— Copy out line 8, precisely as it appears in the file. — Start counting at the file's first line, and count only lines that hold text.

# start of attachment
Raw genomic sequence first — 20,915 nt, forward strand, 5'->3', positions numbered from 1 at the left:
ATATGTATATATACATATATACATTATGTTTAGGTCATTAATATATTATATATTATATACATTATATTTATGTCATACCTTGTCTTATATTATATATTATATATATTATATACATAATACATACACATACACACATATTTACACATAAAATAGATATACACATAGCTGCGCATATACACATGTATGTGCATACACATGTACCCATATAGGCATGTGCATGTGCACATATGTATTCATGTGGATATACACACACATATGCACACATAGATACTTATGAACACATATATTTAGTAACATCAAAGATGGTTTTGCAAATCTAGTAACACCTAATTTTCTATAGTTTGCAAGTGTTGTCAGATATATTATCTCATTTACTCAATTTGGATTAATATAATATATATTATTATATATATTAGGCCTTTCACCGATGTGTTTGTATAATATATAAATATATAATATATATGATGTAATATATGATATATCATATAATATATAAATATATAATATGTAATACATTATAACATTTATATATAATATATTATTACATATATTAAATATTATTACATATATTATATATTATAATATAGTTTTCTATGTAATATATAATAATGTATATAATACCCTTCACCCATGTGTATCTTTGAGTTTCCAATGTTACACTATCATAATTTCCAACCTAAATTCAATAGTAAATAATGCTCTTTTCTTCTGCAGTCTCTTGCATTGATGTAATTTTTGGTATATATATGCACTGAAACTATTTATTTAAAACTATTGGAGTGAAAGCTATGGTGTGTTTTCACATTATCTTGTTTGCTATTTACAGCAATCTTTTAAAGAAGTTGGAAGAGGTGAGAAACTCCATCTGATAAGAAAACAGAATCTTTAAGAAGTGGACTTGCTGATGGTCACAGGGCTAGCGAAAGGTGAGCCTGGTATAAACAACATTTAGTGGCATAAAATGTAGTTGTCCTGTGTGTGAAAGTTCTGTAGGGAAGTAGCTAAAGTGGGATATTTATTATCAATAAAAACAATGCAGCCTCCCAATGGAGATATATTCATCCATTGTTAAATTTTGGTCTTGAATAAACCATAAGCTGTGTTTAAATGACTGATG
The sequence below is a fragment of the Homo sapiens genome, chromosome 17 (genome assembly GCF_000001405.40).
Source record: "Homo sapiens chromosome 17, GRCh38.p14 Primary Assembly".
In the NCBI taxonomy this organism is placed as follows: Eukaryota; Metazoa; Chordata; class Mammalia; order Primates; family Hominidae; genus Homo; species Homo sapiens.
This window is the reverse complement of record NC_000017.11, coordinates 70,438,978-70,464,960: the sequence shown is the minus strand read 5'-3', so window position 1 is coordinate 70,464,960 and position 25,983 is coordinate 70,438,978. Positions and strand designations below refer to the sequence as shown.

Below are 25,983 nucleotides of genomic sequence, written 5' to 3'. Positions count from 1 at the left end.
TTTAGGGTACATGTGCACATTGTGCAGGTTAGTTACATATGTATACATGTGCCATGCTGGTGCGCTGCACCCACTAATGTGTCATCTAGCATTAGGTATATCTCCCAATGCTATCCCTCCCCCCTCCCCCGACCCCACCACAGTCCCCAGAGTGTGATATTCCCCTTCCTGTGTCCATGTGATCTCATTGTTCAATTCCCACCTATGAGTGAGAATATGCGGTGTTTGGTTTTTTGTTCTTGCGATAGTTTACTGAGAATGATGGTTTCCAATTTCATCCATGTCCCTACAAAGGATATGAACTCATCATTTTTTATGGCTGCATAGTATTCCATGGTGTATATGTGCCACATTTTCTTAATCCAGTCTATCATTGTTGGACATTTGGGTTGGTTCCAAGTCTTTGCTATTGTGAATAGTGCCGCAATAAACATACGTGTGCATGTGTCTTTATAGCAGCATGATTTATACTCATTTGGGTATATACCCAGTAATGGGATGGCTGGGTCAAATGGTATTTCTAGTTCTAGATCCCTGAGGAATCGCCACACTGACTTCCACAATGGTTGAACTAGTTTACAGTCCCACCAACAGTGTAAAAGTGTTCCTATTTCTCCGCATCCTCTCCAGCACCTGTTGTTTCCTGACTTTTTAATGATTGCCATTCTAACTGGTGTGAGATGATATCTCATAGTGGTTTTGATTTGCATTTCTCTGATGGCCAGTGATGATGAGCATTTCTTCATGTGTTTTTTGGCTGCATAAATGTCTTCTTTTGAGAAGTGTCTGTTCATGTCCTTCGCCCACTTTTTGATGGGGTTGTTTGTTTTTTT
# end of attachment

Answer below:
TTTAGGGTACATGTGCACATTGTGCAGGTTAGTTACATATGTATACATGTGCCATGCTGGTGCGCTGCACCCACTAATGTGTCATCTAGCATTAGGTATATCTCCCAATGCTATCCCTCCCCCCTCCCCCGACCCCACCACAGTCCCCAGAGTGTGATATTCCCCTTCCTGTGTCCATGTGATCTCATTGTTCAATTCCCACCTATGAGTGAGAATATGCGGTGTTTGGTTTTTTGTTCTTGCGATAGTTTACTGAGAATGATGGTTTCCAATTTCATCCATGTCCCTACAAAGGATATGAACTCATCATTTTTTATGGCTGCATAGTATTCCATGGTGTATATGTGCCACATTTTCTTAATCCAGTCTATCATTGTTGGACATTTGGGTTGGTTCCAAGTCTTTGCTATTGTGAATAGTGCCGCAATAAACATACGTGTGCATGTGTCTTTATAGCAGCATGATTTATACTCATTTGGGTATATACCCAGTAATGGGATGGCTGGGTCAAATGGTATTTCTAGTTCTAGATCCCTGAGGAATCGCCACACTGACTTCCACAATGGTTGAACTAGTTTACAGTCCCACCAACAGTGTAAAAGTGTTCCTATTTCTCCGCATCCTCTCCAGCACCTGTTGTTTCCTGACTTTTTAATGATTGCCATTCTAACTGGTGTGAGATGATATCTCATAGTGGTTTTGATTTGCATTTCTCTGATGGCCAGTGATGATGAGCATTTCTTCATGTGTTTTTTGGCTGCATAAATGTCTTCTTTTGAGAAGTGTCTGTTCATGTCCTTCGCCCACTTTTTGATGGGGTTGTTTGTTTTTTT